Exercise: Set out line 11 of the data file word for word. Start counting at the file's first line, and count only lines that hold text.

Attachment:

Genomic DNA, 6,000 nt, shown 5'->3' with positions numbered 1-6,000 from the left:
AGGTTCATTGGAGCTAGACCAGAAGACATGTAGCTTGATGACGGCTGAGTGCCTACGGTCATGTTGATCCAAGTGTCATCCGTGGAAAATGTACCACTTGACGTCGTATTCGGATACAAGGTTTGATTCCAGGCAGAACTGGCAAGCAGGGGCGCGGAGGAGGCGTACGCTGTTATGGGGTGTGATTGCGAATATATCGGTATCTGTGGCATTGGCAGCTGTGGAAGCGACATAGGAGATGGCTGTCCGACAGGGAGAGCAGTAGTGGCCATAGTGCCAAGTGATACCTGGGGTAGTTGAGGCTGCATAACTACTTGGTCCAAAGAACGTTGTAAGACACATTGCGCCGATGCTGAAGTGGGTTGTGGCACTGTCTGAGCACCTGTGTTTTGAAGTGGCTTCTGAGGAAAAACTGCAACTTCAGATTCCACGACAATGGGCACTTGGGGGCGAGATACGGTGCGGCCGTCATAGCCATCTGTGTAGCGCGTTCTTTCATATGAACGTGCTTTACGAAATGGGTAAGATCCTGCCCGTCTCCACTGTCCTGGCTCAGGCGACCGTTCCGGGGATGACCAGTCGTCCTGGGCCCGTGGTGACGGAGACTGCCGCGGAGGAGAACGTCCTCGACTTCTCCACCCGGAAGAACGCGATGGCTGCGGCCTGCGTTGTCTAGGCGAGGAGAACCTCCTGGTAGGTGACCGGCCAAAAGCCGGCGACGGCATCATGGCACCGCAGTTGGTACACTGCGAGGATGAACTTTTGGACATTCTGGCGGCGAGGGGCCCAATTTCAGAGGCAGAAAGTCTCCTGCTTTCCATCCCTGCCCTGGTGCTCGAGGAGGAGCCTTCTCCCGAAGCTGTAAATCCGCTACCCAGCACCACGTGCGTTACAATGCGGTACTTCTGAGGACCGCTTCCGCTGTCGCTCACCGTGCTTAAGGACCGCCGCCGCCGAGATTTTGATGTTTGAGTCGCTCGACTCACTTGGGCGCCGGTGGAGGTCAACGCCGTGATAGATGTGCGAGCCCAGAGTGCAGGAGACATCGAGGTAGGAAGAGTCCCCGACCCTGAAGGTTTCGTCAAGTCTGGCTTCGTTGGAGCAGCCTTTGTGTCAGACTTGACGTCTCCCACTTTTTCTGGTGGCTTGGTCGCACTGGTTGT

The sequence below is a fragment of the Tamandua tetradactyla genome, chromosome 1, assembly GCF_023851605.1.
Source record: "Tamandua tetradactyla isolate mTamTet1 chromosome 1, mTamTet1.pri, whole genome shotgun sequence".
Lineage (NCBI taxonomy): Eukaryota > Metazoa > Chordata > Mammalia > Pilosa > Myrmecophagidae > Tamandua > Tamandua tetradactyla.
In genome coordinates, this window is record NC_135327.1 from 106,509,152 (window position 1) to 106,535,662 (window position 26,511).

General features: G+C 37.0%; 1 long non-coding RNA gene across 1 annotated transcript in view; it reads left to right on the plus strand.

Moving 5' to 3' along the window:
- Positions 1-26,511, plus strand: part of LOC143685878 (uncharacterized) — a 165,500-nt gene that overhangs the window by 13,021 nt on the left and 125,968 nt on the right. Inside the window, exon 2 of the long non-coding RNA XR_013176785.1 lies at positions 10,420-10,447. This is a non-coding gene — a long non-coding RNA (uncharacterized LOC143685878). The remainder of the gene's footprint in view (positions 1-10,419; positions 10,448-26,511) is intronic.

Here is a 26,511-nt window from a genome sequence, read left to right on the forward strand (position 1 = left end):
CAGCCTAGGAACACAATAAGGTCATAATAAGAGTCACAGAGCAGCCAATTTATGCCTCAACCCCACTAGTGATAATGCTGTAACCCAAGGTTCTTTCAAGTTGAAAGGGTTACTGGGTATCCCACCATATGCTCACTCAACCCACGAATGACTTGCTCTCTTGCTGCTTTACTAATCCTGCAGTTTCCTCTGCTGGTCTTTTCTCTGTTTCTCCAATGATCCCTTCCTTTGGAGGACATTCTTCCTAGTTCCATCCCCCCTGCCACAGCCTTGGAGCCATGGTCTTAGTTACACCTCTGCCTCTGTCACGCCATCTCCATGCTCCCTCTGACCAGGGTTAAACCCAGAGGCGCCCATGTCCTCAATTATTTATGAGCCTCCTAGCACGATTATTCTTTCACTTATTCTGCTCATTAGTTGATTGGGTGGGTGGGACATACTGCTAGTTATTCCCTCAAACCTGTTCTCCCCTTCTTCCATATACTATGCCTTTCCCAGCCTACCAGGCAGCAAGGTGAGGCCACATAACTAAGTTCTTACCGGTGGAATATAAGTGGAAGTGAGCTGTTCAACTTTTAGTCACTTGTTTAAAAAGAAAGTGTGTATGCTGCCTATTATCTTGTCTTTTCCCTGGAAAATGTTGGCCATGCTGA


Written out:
CAGCCTAGGAACACAATAAGGTCATAATAAGAGTCACAGAGCAGCCAATTTATGCCTCAACCCCACTAGTGATAATGCTGTAACCCAAGGTTCTTTCAAGTTGAAAGGGTTACTGGGTATCCCACCATATGCTCACTCAACCCACGAATGACTTGCTCTCTTGCTGCTTTACTAATCCTGCAGTTTCCTCTGCTGGTCTTTTCTCTGTTTCTCCAATGATCCCTTCCTTTGGAGGACATTCTTCCTAGTTCCATCCCCCCTGCCACAGCCTTGGAGCCATGGTCTTAGTTACACCTCTGCCTCTGTCACGCCATCTCCATGCTCCCTCTGACCAGGGTTAAACCCAGAGGCGCCCATGTCCTCAATTATTTATGAGCCTCCTAGCACGATTATTCTTTCACTTATTCTGCTCATTAGTTGATTGGGTGGGTGGGACATACTGCTAGTTATTCCCTCAAACCTGTTCTCCCCTTCTTCCATATACTATGCCTTTCCCAGCCTACCAGGCAGCAAGGTGAGGCCACATAACTAAGTTCTTACCGGTGGAATATAAGTGGAAGTGAGCTGTTCAACTTTTAGTCACTTGTTTAAAAAGAAAGTGTGTATGCTGCCTATTATCTTGTCTTTTCCCTGGAAAATGTTGGCCATGCTGA